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January 29 2023 7.47pm

Coronavirus and the impact of Lockdown policy

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View SW19 CPFC's Profile SW19 CPFC Flag Addiscombe West 17 Jan 23 2.06pm Send a Private Message to SW19 CPFC Add SW19 CPFC as a friend

Originally posted by Teddy Eagle

Really? All those extra children don't put additional strain on the NHS? It's also a fact that smokers' net contribution to the tax system is greater than what they cost.

This is based on old data, and incorrect.

A 2009 study indicated that this might be the case... it's now 2023 and the latest research indicates that the economic cost is about 17bn, vs tax receipts of 10bn.

What you're also not taking into account is where that 10bn would go if smoking was banned. Into a whole range of other goods and services.

This would also mean more people that have been unlucky with ailments rather than deliberately and willingly creating them being cared for by the NHS.

 


said the rabid giraffe whilst brandishing his throbbing member of reason, and twas ever thus.

Did you know? 95% of people are morons.

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View Teddy Eagle's Profile Teddy Eagle Online Flag 17 Jan 23 2.20pm Send a Private Message to Teddy Eagle Add Teddy Eagle as a friend

Originally posted by SW19 CPFC

This is based on old data, and incorrect.

A 2009 study indicated that this might be the case... it's now 2023 and the latest research indicates that the economic cost is about 17bn, vs tax receipts of 10bn.

What you're also not taking into account is where that 10bn would go if smoking was banned. Into a whole range of other goods and services.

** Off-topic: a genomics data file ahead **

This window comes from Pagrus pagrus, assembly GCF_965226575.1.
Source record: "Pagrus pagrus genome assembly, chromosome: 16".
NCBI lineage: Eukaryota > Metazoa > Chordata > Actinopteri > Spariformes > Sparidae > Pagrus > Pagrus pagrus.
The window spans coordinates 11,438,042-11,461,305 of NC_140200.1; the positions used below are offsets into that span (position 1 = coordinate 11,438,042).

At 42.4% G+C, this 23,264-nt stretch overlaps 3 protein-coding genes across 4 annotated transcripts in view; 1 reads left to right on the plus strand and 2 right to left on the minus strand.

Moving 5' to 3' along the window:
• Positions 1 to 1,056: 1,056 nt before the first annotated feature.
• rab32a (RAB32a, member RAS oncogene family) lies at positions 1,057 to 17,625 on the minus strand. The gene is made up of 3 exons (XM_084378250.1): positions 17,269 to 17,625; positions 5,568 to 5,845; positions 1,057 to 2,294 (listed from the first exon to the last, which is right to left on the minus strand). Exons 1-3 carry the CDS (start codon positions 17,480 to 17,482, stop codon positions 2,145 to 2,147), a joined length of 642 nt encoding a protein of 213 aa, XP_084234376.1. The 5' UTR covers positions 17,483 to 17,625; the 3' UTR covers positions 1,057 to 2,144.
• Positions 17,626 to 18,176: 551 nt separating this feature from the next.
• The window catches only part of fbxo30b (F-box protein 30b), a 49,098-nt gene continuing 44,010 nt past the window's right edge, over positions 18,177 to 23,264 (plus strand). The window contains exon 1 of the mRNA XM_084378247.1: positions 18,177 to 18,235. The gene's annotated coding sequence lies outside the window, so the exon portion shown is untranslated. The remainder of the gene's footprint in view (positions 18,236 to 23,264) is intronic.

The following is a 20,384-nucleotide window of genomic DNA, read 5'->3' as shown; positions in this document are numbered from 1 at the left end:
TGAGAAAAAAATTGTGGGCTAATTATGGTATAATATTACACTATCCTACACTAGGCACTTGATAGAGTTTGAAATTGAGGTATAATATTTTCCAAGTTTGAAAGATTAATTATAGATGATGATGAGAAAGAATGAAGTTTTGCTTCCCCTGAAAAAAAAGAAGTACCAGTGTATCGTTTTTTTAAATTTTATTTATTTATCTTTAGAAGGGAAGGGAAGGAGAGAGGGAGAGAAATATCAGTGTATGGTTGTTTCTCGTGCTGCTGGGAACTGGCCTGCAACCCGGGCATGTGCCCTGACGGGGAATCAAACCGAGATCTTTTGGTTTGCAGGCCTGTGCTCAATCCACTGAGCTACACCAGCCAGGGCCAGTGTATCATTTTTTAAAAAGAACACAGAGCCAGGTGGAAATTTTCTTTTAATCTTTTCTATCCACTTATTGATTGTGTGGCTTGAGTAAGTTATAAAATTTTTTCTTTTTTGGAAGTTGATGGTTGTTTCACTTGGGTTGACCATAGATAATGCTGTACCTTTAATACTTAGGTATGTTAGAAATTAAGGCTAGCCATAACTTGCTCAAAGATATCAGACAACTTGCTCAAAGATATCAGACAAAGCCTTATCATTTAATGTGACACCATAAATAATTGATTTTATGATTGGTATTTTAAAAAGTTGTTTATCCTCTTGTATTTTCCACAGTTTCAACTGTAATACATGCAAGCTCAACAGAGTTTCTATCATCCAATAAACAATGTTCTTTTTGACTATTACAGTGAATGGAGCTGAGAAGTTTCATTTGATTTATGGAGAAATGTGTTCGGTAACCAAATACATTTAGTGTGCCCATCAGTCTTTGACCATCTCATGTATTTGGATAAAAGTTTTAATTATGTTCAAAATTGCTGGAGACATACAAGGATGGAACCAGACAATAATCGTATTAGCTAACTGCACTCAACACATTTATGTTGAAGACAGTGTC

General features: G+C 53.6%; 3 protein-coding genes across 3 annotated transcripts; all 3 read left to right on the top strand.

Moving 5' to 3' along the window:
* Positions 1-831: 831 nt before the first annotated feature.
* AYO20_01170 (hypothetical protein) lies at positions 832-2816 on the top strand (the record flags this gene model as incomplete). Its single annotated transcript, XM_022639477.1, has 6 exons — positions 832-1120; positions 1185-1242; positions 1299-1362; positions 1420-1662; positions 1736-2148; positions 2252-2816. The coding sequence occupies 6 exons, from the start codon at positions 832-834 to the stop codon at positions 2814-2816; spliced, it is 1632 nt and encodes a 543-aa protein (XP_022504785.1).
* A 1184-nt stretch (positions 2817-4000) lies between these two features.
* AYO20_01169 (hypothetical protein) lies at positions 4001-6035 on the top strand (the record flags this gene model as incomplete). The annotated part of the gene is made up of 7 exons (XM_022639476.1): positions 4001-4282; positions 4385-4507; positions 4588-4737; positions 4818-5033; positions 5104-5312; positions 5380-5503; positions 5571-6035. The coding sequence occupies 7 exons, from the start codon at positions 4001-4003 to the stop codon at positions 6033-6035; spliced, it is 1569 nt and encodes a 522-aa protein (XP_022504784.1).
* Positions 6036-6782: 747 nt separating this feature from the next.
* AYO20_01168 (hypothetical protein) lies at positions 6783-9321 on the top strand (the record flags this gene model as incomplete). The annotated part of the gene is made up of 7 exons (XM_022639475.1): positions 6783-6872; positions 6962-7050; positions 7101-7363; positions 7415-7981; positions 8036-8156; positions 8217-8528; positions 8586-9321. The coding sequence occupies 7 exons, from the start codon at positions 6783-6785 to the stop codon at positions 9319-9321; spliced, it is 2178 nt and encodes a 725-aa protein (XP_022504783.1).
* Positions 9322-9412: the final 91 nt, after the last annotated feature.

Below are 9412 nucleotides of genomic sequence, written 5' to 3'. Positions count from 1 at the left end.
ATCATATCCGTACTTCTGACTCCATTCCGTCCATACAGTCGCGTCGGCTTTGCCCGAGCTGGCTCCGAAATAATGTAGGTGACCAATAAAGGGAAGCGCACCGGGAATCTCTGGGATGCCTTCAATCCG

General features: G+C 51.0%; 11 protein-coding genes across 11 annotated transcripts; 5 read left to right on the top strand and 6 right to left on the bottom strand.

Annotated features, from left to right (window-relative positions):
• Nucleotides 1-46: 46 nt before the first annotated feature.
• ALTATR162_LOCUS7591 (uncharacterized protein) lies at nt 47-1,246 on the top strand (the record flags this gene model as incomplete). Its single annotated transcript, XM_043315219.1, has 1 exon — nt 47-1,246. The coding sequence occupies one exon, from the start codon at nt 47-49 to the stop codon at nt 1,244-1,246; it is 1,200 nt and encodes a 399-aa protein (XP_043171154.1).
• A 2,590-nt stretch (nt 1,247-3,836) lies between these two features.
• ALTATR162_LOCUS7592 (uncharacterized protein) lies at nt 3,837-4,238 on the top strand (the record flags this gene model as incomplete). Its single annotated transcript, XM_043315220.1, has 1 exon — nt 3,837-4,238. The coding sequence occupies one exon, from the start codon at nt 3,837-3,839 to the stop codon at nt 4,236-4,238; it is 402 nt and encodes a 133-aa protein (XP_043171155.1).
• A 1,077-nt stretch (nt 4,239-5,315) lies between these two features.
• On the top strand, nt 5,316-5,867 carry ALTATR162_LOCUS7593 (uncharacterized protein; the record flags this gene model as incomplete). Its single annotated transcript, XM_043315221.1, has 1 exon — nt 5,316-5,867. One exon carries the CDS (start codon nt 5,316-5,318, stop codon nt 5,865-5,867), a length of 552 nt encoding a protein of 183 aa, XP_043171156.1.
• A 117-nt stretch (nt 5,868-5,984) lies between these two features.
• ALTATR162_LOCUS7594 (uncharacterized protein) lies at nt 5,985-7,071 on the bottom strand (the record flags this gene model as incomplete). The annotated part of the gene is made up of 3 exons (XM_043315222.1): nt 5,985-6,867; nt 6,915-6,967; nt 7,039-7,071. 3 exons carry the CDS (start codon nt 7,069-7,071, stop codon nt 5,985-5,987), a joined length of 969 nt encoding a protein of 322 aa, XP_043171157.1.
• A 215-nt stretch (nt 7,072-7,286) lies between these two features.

This would also mean more people that have been unlucky with ailments rather than deliberately and willingly creating them being cared for by the NHS.

According to the NHS smoking costs them 2.6 bn.

 

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View Stirlingsays's Profile Stirlingsays Flag 17 Jan 23 2.27pm Send a Private Message to Stirlingsays Holmesdale Online Elite Member Add Stirlingsays as a friend

Originally posted by Wisbech Eagle

Of course not but by the time they age they should have contributed at the same level as those born here, without costing society the need to educate them.

The suggestion that immigration puts an additional financial strain on us is false.

That analysis on the costs of immigration has already been done.

Only Europeans meet the requirement that they in fact contribute more.

The factual reality is that other immigrant groups cost the state more than they contribute: some more than others and some significantly so.

Edited by Stirlingsays (17 Jan 2023 3.03pm)

 


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View SW19 CPFC's Profile SW19 CPFC Flag Addiscombe West 17 Jan 23 2.37pm Send a Private Message to SW19 CPFC Add SW19 CPFC as a friend

Originally posted by Teddy Eagle

According to the NHS smoking costs them 2.6 bn.

What you said wasn't NHS specific...

'It's also a fact that smokers' net contribution to the tax system is greater than what they cost.'

Hence the stats Total economic cost 17bn vs. tax receipts of 10bn.

If it was meant to be NHS specific, then that accounts for 3.6bn of the 17bn. When looked at in totality banning smoking would be a massive benefit to both the NHS, society and the economy as a whole.

Debating tax receipts vs cost to the NHS is pretty meaningless as you're ignoring all the other negative components related to smoking in an attempt to trivialise the issue.


Edited by SW19 CPFC (17 Jan 2023 2.41pm)

 


said the rabid giraffe whilst brandishing his throbbing member of reason, and twas ever thus.

Did you know? 95% of people are morons.

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View Teddy Eagle's Profile Teddy Eagle Online Flag 17 Jan 23 2.51pm Send a Private Message to Teddy Eagle Add Teddy Eagle as a friend

Originally posted by SW19 CPFC